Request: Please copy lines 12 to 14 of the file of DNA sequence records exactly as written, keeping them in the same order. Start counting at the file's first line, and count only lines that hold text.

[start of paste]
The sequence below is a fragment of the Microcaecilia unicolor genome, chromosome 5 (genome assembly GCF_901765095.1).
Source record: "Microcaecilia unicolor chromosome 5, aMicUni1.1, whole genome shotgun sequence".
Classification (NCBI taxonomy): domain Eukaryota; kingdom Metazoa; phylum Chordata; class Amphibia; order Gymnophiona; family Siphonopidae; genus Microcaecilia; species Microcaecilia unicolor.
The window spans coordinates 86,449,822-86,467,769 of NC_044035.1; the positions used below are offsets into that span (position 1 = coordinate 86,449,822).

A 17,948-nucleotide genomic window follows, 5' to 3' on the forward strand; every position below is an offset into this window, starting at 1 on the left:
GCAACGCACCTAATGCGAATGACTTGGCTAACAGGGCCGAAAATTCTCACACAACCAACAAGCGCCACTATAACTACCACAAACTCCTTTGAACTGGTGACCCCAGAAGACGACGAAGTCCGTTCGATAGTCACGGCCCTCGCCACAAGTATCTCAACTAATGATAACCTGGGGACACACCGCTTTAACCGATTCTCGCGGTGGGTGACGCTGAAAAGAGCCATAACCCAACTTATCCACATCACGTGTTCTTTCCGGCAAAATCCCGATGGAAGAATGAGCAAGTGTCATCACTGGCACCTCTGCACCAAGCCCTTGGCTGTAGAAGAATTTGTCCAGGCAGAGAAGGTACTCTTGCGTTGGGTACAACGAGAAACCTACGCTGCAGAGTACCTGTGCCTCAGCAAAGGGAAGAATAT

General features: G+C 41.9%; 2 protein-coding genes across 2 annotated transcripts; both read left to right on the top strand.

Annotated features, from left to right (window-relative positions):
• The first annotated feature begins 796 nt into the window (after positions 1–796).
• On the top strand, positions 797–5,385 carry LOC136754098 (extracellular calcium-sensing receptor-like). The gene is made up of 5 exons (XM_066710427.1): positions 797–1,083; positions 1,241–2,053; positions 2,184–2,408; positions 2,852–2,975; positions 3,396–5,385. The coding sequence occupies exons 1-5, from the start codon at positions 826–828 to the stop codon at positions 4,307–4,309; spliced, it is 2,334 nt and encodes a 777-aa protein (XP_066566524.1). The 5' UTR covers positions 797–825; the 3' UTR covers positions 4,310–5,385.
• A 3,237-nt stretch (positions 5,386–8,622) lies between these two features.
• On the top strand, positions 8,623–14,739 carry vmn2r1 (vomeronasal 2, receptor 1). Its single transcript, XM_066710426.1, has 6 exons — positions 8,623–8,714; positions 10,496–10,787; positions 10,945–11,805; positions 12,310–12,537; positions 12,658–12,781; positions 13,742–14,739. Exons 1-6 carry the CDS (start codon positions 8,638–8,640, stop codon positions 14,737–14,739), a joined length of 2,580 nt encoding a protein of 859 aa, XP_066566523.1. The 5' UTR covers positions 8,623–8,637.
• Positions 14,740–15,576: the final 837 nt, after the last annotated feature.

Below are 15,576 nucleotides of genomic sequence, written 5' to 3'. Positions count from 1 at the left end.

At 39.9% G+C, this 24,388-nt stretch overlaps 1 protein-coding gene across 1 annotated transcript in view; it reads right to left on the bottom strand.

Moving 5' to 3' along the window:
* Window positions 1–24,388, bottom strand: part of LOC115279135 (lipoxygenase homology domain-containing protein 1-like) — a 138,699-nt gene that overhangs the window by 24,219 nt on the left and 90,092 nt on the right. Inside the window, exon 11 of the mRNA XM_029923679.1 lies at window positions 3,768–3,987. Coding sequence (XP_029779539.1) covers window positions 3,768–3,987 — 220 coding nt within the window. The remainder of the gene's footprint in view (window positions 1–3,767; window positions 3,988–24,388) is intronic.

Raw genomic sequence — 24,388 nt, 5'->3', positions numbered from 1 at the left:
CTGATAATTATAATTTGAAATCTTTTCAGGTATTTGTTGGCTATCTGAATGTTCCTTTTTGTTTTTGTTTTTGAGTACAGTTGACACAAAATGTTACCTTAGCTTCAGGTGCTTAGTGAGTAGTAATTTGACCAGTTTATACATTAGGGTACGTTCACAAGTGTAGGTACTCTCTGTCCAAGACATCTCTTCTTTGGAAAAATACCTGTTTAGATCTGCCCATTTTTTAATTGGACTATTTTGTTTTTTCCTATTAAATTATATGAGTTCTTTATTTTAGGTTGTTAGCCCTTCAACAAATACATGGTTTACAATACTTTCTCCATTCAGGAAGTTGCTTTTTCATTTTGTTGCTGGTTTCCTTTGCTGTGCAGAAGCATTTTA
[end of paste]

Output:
• On the top strand, positions 8,623–14,739 carry vmn2r1 (vomeronasal 2, receptor 1). Its single transcript, XM_066710426.1, has 6 exons — positions 8,623–8,714; positions 10,496–10,787; positions 10,945–11,805; positions 12,310–12,537; positions 12,658–12,781; positions 13,742–14,739. Exons 1-6 carry the CDS (start codon positions 8,638–8,640, stop codon positions 14,737–14,739), a joined length of 2,580 nt encoding a protein of 859 aa, XP_066566523.1. The 5' UTR covers positions 8,623–8,637.
• Positions 14,740–15,576: the final 837 nt, after the last annotated feature.

Below are 15,576 nucleotides of genomic sequence, written 5' to 3'. Positions count from 1 at the left end.